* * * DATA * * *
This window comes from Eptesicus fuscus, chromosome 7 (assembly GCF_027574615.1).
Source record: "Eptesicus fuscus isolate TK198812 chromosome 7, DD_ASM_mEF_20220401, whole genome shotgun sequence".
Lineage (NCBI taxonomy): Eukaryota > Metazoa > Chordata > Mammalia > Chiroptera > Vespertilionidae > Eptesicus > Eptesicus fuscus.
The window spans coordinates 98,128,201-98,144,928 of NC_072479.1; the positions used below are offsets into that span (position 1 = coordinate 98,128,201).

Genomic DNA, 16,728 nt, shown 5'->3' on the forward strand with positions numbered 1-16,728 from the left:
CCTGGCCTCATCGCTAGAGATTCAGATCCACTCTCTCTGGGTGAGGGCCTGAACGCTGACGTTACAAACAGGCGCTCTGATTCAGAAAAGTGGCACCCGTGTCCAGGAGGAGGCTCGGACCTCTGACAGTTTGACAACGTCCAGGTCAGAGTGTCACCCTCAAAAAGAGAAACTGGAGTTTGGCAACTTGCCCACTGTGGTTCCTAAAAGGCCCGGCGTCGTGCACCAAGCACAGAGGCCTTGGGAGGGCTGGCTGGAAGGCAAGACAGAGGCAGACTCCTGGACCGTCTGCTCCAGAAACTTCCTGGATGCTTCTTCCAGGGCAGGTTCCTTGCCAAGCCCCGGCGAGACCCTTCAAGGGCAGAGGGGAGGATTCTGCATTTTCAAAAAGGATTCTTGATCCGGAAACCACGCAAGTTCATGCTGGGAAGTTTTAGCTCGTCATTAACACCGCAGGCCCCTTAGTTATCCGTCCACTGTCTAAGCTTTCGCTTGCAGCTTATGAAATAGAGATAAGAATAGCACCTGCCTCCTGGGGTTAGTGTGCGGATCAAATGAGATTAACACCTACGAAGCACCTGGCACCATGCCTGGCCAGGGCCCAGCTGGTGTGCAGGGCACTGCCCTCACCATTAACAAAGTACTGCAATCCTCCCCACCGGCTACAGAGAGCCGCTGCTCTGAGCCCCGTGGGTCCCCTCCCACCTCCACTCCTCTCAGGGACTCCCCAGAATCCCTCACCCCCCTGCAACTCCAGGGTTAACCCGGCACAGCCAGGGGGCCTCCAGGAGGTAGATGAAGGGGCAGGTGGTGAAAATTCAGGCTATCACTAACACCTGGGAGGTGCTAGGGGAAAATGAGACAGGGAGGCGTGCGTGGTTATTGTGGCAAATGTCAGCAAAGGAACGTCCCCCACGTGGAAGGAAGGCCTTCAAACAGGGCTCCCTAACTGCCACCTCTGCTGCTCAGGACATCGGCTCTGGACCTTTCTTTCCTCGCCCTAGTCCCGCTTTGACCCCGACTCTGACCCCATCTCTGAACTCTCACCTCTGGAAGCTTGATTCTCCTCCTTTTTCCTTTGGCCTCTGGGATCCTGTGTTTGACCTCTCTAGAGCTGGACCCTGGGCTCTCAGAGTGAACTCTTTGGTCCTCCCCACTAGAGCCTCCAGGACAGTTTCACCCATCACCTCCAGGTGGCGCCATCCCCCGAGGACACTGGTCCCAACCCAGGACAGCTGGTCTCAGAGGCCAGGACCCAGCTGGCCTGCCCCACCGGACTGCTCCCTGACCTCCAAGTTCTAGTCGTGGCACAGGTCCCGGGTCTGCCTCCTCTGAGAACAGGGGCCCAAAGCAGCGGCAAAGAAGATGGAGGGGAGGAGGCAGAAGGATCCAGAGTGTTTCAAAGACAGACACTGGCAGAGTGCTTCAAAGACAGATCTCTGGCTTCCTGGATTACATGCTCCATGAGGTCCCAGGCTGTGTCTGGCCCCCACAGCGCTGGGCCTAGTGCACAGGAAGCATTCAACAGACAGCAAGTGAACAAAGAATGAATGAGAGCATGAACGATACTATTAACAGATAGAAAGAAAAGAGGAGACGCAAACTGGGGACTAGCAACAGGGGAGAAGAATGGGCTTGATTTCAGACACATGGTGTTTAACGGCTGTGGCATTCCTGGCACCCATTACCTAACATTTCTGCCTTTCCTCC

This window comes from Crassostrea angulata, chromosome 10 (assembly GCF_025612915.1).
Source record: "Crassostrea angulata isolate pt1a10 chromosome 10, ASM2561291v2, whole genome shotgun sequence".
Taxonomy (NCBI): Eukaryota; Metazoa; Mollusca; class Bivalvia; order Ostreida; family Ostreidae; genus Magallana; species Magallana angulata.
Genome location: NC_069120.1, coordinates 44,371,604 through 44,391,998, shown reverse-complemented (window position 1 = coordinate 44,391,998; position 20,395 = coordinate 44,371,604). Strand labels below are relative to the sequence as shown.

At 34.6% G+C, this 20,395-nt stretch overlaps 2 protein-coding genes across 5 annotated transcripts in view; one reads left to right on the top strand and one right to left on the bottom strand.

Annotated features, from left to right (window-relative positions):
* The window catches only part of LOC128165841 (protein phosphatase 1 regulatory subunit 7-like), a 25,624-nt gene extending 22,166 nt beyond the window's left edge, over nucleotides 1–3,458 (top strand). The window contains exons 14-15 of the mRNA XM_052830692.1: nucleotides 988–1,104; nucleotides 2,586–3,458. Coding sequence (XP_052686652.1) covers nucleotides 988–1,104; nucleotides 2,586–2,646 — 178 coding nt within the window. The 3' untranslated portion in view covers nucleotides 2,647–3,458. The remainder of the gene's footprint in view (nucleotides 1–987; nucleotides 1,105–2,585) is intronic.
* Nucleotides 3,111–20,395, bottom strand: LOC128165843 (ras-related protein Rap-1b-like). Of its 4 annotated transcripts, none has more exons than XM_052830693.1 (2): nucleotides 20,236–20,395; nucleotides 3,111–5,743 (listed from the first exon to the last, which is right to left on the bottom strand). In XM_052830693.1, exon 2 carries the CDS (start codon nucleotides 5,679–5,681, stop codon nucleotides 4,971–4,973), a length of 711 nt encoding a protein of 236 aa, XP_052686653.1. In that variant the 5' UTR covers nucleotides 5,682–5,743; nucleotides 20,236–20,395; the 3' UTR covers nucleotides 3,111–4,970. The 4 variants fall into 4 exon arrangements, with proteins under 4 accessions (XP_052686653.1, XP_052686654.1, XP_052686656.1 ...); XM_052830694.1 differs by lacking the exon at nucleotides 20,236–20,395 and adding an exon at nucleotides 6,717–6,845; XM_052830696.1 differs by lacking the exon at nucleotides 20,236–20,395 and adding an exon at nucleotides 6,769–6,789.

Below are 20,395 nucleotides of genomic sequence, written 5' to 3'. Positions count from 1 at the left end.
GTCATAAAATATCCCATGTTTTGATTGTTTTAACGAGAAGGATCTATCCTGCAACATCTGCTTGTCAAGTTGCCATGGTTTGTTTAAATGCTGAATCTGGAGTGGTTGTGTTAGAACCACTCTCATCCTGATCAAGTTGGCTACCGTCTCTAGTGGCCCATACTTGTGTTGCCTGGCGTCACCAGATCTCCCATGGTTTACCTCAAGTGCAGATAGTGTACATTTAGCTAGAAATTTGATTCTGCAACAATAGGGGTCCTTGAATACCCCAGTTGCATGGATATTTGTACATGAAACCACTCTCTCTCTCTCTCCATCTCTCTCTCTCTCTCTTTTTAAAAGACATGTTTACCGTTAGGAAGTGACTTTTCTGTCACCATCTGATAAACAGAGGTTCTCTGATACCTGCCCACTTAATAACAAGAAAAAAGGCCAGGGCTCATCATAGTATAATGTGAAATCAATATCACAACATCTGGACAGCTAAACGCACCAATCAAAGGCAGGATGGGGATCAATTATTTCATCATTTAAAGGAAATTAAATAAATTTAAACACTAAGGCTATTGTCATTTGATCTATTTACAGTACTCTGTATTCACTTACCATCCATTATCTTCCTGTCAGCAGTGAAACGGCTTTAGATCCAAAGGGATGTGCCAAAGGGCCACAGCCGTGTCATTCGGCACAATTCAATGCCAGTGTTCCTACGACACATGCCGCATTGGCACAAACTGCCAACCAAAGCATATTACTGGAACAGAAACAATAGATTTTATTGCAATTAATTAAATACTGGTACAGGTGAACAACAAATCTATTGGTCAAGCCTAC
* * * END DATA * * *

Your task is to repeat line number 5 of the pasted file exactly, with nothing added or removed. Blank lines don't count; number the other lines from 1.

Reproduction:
Genomic DNA, 16,728 nt, shown 5'->3' on the forward strand with positions numbered 1-16,728 from the left: